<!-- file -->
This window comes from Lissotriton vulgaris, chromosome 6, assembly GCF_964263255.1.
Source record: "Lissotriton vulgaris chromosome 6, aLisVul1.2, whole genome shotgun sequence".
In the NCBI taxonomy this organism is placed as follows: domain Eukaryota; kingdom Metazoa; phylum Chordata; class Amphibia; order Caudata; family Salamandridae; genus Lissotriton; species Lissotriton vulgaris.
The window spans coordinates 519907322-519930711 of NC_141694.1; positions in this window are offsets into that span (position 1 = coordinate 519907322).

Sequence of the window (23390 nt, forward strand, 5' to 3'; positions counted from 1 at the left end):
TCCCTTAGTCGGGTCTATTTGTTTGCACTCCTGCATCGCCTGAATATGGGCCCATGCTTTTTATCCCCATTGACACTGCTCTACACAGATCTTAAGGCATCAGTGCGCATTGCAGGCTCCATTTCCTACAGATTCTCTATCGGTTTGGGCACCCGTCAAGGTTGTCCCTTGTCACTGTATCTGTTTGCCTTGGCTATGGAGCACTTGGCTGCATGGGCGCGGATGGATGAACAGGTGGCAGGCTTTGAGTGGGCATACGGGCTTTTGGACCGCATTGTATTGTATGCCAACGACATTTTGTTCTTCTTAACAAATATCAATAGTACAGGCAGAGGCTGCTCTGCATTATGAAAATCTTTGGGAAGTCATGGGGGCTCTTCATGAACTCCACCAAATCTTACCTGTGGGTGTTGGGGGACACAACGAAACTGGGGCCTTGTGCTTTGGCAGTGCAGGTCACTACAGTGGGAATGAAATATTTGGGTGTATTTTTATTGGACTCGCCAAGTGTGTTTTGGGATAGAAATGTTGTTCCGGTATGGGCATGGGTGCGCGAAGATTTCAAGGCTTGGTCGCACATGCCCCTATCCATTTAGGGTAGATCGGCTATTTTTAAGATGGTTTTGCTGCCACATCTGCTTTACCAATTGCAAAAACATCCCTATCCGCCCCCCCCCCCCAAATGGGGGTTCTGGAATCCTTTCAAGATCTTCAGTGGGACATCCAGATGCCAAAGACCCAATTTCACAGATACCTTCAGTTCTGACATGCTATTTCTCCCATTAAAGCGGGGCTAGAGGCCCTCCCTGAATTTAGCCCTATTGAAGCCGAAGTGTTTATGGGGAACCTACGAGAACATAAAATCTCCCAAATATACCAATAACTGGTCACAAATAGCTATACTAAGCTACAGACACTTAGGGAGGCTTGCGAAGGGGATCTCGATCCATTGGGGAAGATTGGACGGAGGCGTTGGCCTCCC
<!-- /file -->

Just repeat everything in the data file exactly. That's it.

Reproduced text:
This window comes from Lissotriton vulgaris, chromosome 6, assembly GCF_964263255.1.
Source record: "Lissotriton vulgaris chromosome 6, aLisVul1.2, whole genome shotgun sequence".
In the NCBI taxonomy this organism is placed as follows: domain Eukaryota; kingdom Metazoa; phylum Chordata; class Amphibia; order Caudata; family Salamandridae; genus Lissotriton; species Lissotriton vulgaris.
The window spans coordinates 519907322-519930711 of NC_141694.1; positions in this window are offsets into that span (position 1 = coordinate 519907322).

Sequence of the window (23390 nt, forward strand, 5' to 3'; positions counted from 1 at the left end):
TCCCTTAGTCGGGTCTATTTGTTTGCACTCCTGCATCGCCTGAATATGGGCCCATGCTTTTTATCCCCATTGACACTGCTCTACACAGATCTTAAGGCATCAGTGCGCATTGCAGGCTCCATTTCCTACAGATTCTCTATCGGTTTGGGCACCCGTCAAGGTTGTCCCTTGTCACTGTATCTGTTTGCCTTGGCTATGGAGCACTTGGCTGCATGGGCGCGGATGGATGAACAGGTGGCAGGCTTTGAGTGGGCATACGGGCTTTTGGACCGCATTGTATTGTATGCCAACGACATTTTGTTCTTCTTAACAAATATCAATAGTACAGGCAGAGGCTGCTCTGCATTATGAAAATCTTTGGGAAGTCATGGGGGCTCTTCATGAACTCCACCAAATCTTACCTGTGGGTGTTGGGGGACACAACGAAACTGGGGCCTTGTGCTTTGGCAGTGCAGGTCACTACAGTGGGAATGAAATATTTGGGTGTATTTTTATTGGACTCGCCAAGTGTGTTTTGGGATAGAAATGTTGTTCCGGTATGGGCATGGGTGCGCGAAGATTTCAAGGCTTGGTCGCACATGCCCCTATCCATTTAGGGTAGATCGGCTATTTTTAAGATGGTTTTGCTGCCACATCTGCTTTACCAATTGCAAAAACATCCCTATCCGCCCCCCCCCCCCAAATGGGGGTTCTGGAATCCTTTCAAGATCTTCAGTGGGACATCCAGATGCCAAAGACCCAATTTCACAGATACCTTCAGTTCTGACATGCTATTTCTCCCATTAAAGCGGGGCTAGAGGCCCTCCCTGAATTTAGCCCTATTGAAGCCGAAGTGTTTATGGGGAACCTACGAGAACATAAAATCTCCCAAATATACCAATAACTGGTCACAAATAGCTATACTAAGCTACAGACACTTAGGGAGGCTTGCGAAGGGGATCTCGATCCATTGGGGAAGATTGGACGGAGGCGTTGGCCTCCC